2 Chronicles 2:11 “Then Huram the king of Tyre answered in writing, which he sent to Solomon, Because the LORD hath loved his people, he hath made thee king over them.”
This is a very complimentary letter to Solomon. It appears from this, that Huram knew of the God of Israel. This would be the nicest thing a king could hear. When we live right, it sends a message to the unsaved around us. This was what Solomon had done here. Huram realized this was because God had blessed Israel.
2 Chronicles 2:12 “Huram said moreover, Blessed [be] the LORD God of Israel, that made heaven and earth, who hath given to David the king a wise son, endued with prudence and understanding, that might build a house for the LORD, and a house for his kingdom.”
“God … that made heaven and earth”: This was the common identification of the true God when pagans spoke of or were told of Him. (compare 2 Chron. 36:23; Ezra 1:2; 5:11-12; 6:10; 7:12, 21, 23; Jer. 10:11-12; Acts 4:24; 14:15; 17:24-26; Col. 1:16-17; Rev. 11:1, 6).
Although he was not an Israelite, Hiram willingly helped Solomon build a temple for God. The king seemed to revere “the Lord God of Israel”, at least in part because Solomon was such a wise king (1 Kings 5-7). When others see our reverence for God, they may also come to revere Him as well.
Huram or Hiram as he was better known, had been a close friend of king David. He was pleased to know that God had sent a son to David to carry out the building of the temple, which David had so greatly desired to do. Again, it was the LORD God of Israel who brought this all about. Solomon would do the work that David had in his heart to do. Huram was pleased with Solomon’s desire to accomplish this.
Verses 13-14: “Huram”: (1 Kings 7:14), states that his mother was of the tribe of Naphtali, not Dan, as reported here. This is resolved if she was of Naphtali by birth, but living in the territory of Dan. Or, if his parents were originally from the two tribes, then he could legitimately claim either. He was the parallel to Bezalel, who constructed the tabernacle (see note on 2 Chron. 1:5).
2 Chronicles 2:13 “And now I have sent a cunning man, endued with understanding, of Huram my father’s,”
The people of Israel were experts in areas of agriculture but not in working with “gold and in silver, in brass, in iron”. So Hiram graciously sent them a “cunning man”, who was a skillful man, “endued with understanding”. This craftsman resembles Oholiab, one of the tabernacle craftsmen, in genealogy and skill (Exodus 35:34-35), highlighting a thread running through God’s work for the tabernacle to the temple.
The words “Huram my father’s” may best be understood as one word giving the name and status of King Hiram’s master craftsman, Hiram-abi. The compound name thus signifies that this Hiram is a valued member of the royal team and a skilled workman. The title “my father” was used of Elijah (2 Kings 2:12), and Elisha (2 Kings 13:14).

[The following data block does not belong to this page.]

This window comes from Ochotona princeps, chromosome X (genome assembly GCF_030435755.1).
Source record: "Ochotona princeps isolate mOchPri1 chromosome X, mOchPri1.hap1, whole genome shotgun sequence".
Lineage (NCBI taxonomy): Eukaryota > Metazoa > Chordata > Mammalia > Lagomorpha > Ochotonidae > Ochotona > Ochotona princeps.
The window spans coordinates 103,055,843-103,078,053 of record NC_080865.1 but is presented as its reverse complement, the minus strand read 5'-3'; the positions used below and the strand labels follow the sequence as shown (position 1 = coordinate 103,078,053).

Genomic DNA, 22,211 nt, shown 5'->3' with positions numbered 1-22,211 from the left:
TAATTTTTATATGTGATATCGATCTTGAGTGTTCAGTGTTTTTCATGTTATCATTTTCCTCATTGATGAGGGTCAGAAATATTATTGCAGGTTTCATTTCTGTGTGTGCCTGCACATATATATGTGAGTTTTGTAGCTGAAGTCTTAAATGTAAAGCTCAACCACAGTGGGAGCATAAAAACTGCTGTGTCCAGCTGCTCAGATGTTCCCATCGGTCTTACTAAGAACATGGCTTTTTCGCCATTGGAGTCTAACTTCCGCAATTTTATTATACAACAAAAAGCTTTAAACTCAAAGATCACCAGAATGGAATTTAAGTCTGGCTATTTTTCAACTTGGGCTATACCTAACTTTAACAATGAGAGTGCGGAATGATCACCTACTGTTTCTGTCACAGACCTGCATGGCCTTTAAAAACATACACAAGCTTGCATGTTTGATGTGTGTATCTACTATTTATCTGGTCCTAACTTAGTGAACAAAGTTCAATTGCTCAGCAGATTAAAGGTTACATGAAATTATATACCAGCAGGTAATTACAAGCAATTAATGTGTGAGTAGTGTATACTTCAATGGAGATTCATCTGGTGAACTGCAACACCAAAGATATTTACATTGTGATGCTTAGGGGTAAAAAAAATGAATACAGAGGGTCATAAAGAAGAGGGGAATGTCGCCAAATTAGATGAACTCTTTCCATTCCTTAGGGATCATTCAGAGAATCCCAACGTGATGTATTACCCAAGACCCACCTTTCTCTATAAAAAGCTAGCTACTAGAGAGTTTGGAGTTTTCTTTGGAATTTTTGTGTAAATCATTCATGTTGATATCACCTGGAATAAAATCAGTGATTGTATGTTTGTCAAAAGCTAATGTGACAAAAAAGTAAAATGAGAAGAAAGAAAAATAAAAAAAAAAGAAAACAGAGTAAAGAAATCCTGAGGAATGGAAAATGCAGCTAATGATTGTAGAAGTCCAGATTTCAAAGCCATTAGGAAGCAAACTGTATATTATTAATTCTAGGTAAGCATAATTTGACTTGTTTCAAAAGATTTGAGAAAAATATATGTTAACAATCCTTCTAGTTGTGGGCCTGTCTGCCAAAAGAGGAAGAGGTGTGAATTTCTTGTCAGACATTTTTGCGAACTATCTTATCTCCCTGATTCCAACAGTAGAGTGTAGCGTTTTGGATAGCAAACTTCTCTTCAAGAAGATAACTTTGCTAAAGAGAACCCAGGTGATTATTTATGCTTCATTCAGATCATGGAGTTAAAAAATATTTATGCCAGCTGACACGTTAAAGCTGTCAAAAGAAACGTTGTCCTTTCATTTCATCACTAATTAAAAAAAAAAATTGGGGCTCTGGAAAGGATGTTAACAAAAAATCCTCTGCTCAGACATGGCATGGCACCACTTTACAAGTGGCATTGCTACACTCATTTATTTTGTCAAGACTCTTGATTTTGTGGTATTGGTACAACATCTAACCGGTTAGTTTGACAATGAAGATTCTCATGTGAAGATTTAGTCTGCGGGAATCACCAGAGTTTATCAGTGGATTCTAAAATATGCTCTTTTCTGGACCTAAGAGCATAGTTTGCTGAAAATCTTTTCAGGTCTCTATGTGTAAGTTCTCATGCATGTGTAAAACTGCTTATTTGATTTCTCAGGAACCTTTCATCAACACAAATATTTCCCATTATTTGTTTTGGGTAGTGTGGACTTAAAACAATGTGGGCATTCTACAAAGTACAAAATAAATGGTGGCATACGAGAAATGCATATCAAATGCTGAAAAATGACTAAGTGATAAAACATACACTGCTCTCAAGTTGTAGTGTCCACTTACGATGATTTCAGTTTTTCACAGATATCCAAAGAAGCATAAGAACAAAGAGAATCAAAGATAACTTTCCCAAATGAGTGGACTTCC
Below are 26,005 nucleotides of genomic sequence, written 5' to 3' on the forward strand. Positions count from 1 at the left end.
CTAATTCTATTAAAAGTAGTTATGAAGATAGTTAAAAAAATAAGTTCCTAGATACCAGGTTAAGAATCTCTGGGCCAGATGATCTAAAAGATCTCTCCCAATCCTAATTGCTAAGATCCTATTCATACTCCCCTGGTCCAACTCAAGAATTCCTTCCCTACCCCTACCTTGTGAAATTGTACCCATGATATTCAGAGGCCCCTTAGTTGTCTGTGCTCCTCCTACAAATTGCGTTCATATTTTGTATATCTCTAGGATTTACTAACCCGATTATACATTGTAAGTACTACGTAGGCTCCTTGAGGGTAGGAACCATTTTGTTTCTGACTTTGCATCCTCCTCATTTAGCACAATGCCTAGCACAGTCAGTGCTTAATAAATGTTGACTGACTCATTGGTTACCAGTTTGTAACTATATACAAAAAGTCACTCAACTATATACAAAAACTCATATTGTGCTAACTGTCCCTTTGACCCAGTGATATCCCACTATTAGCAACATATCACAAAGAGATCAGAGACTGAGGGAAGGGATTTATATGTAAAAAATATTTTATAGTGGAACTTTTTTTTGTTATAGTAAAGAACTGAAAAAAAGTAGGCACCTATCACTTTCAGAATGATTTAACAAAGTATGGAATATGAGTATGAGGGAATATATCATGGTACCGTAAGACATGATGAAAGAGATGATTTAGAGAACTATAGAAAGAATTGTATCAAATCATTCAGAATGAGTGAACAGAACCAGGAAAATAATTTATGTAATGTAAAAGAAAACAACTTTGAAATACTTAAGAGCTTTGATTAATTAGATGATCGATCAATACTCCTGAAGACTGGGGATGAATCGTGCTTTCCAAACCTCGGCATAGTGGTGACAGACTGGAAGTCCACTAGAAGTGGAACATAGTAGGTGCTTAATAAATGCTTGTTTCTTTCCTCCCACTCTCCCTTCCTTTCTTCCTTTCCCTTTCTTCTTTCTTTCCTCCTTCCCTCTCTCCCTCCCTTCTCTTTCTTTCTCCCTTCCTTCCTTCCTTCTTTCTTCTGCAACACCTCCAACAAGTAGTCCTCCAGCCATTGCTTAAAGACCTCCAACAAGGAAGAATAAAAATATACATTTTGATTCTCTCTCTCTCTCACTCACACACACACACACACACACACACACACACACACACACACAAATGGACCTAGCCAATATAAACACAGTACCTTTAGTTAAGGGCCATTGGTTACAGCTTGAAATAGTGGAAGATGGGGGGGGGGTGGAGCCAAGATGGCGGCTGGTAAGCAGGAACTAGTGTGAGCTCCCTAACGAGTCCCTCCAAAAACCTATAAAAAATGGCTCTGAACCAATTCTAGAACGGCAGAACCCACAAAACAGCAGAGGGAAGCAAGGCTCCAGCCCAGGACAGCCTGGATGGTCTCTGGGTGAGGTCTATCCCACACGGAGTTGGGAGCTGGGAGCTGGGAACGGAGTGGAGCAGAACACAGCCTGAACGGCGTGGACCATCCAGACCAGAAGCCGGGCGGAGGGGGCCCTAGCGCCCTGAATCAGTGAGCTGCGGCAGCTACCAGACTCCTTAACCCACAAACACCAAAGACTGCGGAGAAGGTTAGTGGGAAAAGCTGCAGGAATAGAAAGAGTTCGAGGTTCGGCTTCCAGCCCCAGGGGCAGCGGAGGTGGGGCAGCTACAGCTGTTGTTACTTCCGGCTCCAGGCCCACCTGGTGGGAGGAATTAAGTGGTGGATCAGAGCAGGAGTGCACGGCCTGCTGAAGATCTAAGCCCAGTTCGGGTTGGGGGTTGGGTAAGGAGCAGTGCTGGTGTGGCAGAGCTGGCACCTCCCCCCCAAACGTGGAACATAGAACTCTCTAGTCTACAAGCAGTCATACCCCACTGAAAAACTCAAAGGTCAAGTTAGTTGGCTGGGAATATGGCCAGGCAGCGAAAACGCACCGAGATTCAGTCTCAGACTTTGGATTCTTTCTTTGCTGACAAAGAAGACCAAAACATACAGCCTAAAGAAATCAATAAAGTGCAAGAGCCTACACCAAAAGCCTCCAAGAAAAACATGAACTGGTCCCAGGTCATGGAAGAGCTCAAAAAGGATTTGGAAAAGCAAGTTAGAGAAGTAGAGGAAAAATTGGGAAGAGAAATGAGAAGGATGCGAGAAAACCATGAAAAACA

2 Chronicles 2:14 “The son of a woman of the daughters of Dan, and his father [was] a man of Tyre, skillful to work in gold, and in silver, in brass, in iron, in stone, and in timber, in purple, in blue, and in fine linen, and in crimson; also to grave any manner of graving, and to find out every device which shall be put to him, with thy cunning men, and with the cunning men of my lord David thy father.”
Hiram’s work was extensive, being concerned with the two pillars (Jachin and Boaz, 3:15-17; see the note on 1 Kings 7:15-22), the brazen altar (4:1), the molten sea with its bases (4:2-5, 10, 15), and the 10 lavers with their bases (4:6; see the note on 1 Kings 7:23-39), as well as certain brass utensils (4:11, 16), and golden articles (4:7-8, 19-22). His work was indeed an invaluable contribution.
It appears that this very skilled worker was of a father of Tyre, and a mother who was of the tribe of Dan. It was not unusual for these marriages between the Hebrews and other nations to take place. There was quite a bit of exchange between them in fact. He was probably an engraver, who worked with all of these things. Tyre was well known for the beautiful handwork they did in all of these things. If he was the best in their land, then he was very skilled.
2 Chronicles 2:15 “Now therefore the wheat, and the barley, the oil, and the wine, which my lord hath spoken of, let him send unto his servants:”
In his letter to him (2 Chron. 2:10). As for the phrase “my lord”, which some think is used, because Hiram was tributary to Solomon, it may only be a respectful way of speaking.
“Let him send unto his servants”: Hiram accepted thereof as a proper reward for the work of his servants.
Probably the need for the food was immediate in their land. He was asking Solomon to go ahead and send it. He would immediately start on the work Solomon had asked them to do as well.
2 Chronicles 2:16 “And we will cut wood out of Lebanon, as much as thou shalt need: and we will bring it to thee in floats by sea to Joppa; and thou shalt carry it up to Jerusalem.”